SumaGrow in the news

THE PROBLEM: CHEMICAL  FERTILIZERS MAKE  CROPS GROW, BUT  WREAK HAVOC ON  EVERYTHING ELSE. THE SOLUTION: REPLACE THEM  WITH ECO-FRIENDLY  MICROBES.

A Michigan State  University professor has  helped devise a cocktail   of 30 kinds of microbes  that might just put an   end to the 180 million  tons of chemical fertilizers used every year, as  well as the pollution and  algae blooms caused by  runoff. Called SumaGrow,  it locks naturally occurring nitrogen and other  nutrients into the soil,  protects against disease,  slows runoff (thanks   to microchannels that   the microbes carve into  the soil) and can be  adapted to a range of  products — one of which,   a special formulation for  pasture grasses called  Forage Boost, was Popular  Science‘s top pick for green  tech innovation last year. —  JENNIFER L. JOHNSON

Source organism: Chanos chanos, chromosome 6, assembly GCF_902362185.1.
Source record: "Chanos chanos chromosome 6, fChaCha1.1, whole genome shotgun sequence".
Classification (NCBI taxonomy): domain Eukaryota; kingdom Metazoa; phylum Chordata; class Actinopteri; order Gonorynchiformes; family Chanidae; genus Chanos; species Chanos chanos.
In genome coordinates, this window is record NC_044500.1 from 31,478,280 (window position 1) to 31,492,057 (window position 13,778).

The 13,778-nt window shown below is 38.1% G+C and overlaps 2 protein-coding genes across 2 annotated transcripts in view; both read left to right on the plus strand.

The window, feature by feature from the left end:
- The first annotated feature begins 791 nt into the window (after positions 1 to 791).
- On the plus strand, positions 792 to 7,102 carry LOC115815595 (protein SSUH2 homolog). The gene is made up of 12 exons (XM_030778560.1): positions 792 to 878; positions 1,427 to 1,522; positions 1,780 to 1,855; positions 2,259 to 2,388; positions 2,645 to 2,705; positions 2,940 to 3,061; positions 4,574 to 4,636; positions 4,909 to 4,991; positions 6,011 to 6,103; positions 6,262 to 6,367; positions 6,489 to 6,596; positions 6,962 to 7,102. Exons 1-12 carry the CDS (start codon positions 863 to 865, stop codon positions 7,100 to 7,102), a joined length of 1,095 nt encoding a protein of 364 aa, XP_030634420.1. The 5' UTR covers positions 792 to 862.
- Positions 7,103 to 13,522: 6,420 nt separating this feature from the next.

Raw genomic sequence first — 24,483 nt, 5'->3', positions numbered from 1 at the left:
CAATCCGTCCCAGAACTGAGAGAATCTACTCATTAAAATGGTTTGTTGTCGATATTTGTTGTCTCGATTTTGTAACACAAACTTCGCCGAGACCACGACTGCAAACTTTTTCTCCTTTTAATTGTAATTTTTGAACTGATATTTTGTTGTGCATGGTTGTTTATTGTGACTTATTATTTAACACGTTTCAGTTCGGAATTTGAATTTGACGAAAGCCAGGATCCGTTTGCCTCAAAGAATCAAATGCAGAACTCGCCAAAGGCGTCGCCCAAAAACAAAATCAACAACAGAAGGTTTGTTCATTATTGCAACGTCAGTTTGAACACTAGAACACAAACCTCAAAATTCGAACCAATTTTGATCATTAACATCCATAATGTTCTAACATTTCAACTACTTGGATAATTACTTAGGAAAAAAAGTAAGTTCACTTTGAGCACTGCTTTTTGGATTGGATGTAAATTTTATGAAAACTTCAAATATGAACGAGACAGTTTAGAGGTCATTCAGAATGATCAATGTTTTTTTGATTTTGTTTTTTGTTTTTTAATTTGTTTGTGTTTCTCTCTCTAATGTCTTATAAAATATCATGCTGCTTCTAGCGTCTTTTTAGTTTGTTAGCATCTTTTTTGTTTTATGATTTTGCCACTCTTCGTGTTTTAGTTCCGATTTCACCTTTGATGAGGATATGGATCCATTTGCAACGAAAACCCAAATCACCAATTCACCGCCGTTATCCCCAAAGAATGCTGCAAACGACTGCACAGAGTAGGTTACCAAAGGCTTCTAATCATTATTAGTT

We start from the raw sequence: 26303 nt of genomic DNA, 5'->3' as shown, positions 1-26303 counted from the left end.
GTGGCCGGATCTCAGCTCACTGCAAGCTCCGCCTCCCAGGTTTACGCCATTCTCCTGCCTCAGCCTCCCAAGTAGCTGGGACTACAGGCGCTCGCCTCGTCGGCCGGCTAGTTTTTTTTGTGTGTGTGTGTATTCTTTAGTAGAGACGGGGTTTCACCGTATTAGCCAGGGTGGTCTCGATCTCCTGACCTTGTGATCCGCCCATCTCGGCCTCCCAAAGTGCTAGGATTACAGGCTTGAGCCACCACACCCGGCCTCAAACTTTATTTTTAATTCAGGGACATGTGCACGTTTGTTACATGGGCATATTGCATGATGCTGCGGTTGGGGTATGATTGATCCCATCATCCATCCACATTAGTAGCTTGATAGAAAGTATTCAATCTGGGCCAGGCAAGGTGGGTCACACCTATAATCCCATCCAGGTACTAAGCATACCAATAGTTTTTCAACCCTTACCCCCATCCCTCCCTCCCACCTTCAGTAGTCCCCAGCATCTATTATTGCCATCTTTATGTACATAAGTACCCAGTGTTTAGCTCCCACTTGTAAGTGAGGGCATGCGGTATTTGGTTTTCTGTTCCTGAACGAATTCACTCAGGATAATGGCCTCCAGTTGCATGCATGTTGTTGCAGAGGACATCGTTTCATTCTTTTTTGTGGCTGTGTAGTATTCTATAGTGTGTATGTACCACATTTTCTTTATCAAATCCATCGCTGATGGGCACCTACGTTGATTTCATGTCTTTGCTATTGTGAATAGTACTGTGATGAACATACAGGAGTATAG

(http://www.hemispheresmagazine.com/2012/04/01/plan-g/3/)